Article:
Getting to August…

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Sanguisorba menziesii, Rudbeckia fulgida var. sullivantii ‘Goldsturm’, Physocarpus opulifolius ‘Tiny Wine’, with the odd touch of Verbena bonariensis, Tostat, July 2018

I have been re-planting this area over the past 2 years.  The Sanguisorba menziesii was a seed-success about 5 or 6 years ago, and likes it much better here where there is some cool in the morning and early afternoon.  The Rudbeckia was another seed-story, funny that, as this year I have drawn a complete blank with some extra Rudbeckia seed.  Common but very bonny nonetheless, the Rudbeckia fulgida var.sullivantii ‘Goldsturm’ lights up the dark colouring of the Sanguisorba, and Physocarpus opulifolius ‘Tiny Wine’.

Warning: ‘Tiny Wine’ is not that tiny- heading easily towards 1.5m x 1.5 or maybe 2m in height, but it is a real 3 season-player.  Warm red Spring shoots are followed by soft pink-white flowers, and then the deep colouring starts with the leaves, which, by late autumn, glow crimson-red with colder nights.

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Hydrangea paniculata ‘Phantom’, Tostat, July 2018

Further down this stretch are two Hydrangea paniculatas- ‘Phantom’ and ‘Great Star le Vasterival’.  They have toiled a bit the last two years with dry Springs and hot summers, but have been greatly restored by the wet, cool, even cold Spring we have had this year.  They are both a creamy-white, with ‘Phantom’ having the more typical conical flowers of the Paniculata, whilst ‘Great Star le Vasterival’ has a looser, almost mop-head shape.  The ‘Phantom’ photo was taken very early one morning, hence the almost blue colouring.

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Hydrangea paniculata ‘Great Star le Vasterival’, Tostat, August 2017

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Eryngium planum, Tostat, July 2018

Across the path, albeit fairly flattened by the heavy rain of 10 days or so ago, Eryngium planum is the bluest I have ever seen it.  I used to see this plant in bunches at markets visiting France when we were younger, and I was sure that the flowerheads were somehow dyed!  But no.  It is a fabulous, trouble-free plant given very good drainage, and in the heat, the colour is phenomenal.

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Liatris spicata ‘Alba’, Tostat, July 2018

July is the month for Liatris spicata.  I have the purple-pink one and the white, both superb and great pinpoints in the garden, giving structure and depth.  Liatris is perennial, but variably does or doesn’t make it back the following year. But the very best way to grow them is to sling in new bulbs every Spring, if you hunt for them, you can buy them really cheaply, but they give a lot for a few pence and there is a chance you will double your money the following year.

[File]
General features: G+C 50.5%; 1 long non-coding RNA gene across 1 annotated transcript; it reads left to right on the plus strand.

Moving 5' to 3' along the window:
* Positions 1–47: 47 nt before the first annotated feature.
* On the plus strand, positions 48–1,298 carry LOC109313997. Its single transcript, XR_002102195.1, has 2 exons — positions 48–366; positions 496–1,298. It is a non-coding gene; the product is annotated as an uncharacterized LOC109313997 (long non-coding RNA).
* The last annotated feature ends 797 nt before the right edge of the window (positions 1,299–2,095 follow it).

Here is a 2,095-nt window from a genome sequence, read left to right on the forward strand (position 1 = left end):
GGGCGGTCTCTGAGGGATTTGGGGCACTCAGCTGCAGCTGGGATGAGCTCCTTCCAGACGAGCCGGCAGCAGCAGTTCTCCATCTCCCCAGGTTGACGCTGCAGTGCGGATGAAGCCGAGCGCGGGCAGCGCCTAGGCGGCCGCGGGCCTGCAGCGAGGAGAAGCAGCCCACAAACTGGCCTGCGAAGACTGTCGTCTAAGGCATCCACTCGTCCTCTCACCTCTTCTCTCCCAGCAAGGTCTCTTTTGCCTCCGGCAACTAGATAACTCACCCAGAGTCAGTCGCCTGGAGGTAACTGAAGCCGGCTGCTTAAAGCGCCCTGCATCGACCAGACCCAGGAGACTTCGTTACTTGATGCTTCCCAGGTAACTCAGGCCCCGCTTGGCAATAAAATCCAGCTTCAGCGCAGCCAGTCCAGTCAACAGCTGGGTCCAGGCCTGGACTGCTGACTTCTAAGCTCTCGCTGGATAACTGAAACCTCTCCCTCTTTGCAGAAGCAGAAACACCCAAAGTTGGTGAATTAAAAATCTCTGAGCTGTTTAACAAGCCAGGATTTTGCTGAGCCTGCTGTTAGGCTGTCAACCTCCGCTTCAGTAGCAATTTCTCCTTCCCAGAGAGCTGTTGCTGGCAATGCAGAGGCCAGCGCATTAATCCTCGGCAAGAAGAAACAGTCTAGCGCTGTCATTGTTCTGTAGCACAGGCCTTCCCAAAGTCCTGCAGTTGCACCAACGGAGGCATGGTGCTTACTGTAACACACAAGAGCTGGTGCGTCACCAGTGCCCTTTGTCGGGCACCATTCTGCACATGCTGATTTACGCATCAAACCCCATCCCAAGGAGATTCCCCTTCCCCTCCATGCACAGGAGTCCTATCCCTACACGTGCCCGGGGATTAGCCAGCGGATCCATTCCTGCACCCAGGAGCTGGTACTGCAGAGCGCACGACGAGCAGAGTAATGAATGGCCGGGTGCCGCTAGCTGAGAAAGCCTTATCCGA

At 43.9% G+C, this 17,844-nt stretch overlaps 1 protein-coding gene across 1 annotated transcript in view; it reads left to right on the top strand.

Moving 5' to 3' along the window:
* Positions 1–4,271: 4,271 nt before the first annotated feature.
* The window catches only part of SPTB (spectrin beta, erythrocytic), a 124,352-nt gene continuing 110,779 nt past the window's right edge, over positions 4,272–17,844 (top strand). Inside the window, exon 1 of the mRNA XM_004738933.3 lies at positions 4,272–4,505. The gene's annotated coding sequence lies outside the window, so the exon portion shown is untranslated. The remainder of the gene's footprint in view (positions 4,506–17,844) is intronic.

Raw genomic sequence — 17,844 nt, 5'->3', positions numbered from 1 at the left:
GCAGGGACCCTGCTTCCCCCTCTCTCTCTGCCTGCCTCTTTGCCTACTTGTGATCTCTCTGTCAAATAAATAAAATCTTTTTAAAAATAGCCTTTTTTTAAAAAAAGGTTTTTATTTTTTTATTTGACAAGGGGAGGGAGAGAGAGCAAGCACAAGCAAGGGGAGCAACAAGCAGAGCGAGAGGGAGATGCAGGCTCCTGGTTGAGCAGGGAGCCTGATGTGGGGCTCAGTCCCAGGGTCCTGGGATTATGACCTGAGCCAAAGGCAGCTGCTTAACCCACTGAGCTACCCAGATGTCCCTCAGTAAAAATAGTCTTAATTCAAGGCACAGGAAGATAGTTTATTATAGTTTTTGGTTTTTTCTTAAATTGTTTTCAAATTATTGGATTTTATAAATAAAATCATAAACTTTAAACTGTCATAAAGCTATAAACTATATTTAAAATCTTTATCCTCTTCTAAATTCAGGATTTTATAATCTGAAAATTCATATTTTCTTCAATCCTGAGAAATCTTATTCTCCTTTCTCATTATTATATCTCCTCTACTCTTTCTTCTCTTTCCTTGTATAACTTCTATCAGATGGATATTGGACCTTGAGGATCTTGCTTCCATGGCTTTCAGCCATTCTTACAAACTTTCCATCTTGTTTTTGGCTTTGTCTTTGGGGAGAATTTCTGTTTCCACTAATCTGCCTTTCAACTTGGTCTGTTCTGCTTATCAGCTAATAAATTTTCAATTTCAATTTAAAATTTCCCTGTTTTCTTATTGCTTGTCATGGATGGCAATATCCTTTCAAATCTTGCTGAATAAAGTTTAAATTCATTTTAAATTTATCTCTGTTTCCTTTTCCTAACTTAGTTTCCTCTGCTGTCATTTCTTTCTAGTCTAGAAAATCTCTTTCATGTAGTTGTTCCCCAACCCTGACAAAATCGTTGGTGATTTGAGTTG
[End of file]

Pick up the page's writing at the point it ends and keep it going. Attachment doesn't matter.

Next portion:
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Accidental loveliness, Liatris spicata pushing though Kalimeris incisa ‘Madiva’, Tostat, July 2018

 

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Mirabilis jalapa, Tostat, July 2018

July and into August brings back Mirabilis jalapa.  This tuberous plant is utterly unaffected by heat and dryness.  It has a lush, jungly look, and yet will grow almost anywhere as long as there is full sun.  Bob Flowerdew talks about lifting the tubers as per dahlias- but if you have free-draining soil, in my experience, try leaving it in as it comes back in the Spring even after periods of -10C with us.  It should be ludicrously easy from seed.  Ah well.

In amongst the gone-over pale blue Agapanthus, popped up this lovely white one this week.  Sometimes, gifts appear from nowhere…

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The lone white Agapanthus, Tostat, July 2018

 

 

3 thoughts on “Getting to August…

  1. Yes, you have a beautiful garden, Alison, it all looks so effortlessly placed and natural, although I know a lot of work went into it.

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  2. How cool! Ninebark in the first picture is something that I have never grown. I would not recognize it if I ever saw it. I might have seen it in the Northwest, but not known what it was. Your last few pictures are more Californian, especially the lily-of-the-Nile and the four o’clocks.

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